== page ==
Honduras Nazarenes create connections with indigenous community
The Church of the Nazarene of Morazán, Yoro, Honduras, visited the Calichal community on 3 September, where the indigenous Tolupan ethnic group is located. The team brought the message of the Word of God, created connections, and included programming for children. About 40 families heard the message, and even more families received clothing, shoes, kitchen utensils, and coats.
More than a month ago, the church’s lead pastor, Jahleel Amador, encouraged the church to visit the Calichal community after a church member shared his desire to bring the message of the Word of God to his family and friends. Pastor Jahleel said that the church happily accepted this initiative and prepared by putting together packages with clothes, shoes, and more to bring to the community.
Calichal is located about 42 kilometers (roughly 26 miles) from the church in the upper part of the mountains.
About 28 people of different ages undertook the trip in three vehicles. Despite an accident with one of the vehicles due to poor road conditions, all managed to reach their destination.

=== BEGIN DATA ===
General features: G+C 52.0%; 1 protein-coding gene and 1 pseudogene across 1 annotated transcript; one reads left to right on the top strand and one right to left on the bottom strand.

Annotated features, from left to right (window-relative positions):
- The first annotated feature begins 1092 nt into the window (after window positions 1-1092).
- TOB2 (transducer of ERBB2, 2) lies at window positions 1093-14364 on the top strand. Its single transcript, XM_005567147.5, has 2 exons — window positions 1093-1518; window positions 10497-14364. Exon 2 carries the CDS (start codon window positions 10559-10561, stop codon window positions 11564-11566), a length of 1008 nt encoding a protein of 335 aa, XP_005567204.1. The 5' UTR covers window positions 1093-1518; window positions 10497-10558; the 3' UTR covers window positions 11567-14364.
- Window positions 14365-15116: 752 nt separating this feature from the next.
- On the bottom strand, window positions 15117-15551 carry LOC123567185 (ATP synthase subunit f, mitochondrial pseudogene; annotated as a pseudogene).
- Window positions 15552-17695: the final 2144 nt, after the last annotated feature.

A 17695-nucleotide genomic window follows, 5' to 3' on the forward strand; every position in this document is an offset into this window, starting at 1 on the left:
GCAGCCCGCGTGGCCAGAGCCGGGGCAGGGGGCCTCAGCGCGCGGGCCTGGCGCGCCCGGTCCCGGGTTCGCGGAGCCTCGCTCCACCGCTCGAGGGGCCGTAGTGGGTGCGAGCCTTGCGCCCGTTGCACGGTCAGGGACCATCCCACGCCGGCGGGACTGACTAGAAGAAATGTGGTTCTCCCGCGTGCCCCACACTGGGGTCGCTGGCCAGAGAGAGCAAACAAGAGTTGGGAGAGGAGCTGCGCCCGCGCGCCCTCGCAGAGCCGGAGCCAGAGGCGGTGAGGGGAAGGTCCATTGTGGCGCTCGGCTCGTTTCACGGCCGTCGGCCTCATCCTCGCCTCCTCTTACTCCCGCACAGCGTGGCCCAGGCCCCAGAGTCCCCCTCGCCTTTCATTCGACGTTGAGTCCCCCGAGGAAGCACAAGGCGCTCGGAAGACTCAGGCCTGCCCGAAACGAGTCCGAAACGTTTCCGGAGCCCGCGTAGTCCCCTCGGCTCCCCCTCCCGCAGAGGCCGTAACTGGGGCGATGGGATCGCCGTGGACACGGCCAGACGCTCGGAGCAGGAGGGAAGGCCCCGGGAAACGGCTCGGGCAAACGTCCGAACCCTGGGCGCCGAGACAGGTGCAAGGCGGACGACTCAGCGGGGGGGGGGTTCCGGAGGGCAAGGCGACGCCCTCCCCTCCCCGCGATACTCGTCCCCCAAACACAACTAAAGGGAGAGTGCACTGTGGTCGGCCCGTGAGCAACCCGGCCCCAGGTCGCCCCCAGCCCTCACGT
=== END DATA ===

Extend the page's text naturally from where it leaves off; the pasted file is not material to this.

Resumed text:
Upon arriving at the community, they could see the curiosity of the adults and joy of the children, said Pastor Martínez, secretary of the evangelism committee of the Northwestern District of Honduras.
They formed themselves into small groups to invite, visit, and evangelize to the residents. An outdoor service was held in the center of the community, and people gradually approached to listen to a message presented by Evangelist Julio Rivera.
After the message, church members distributed the gifts that were brought for the people.
“A principle of our church is to care for both the spiritual and physical aspects of those in need,” Martínez said.
The children had fun with the piñatas and received what the church gave them with joy and gratitude.
Martínez said that one of the community leaders expressed his appreciation that this church was different from the others. In addition to the message and interest in adults, the church was also prepared to serve children. This caused the community leader to make himself available to help with whatever was necessary, and it opened the doors to making a connection with the Tolupanes community.
“We give all the glory and honor to God for allowing the church to continue reaching places and people who need to hear the message of salvation and holiness. The gratitude is also for everyone who contributed clothing, money, and transportation and participated by going and praying,” Martinez said. “Help us in prayer so that the Church of the Nazarene arises among the Tolupan people!”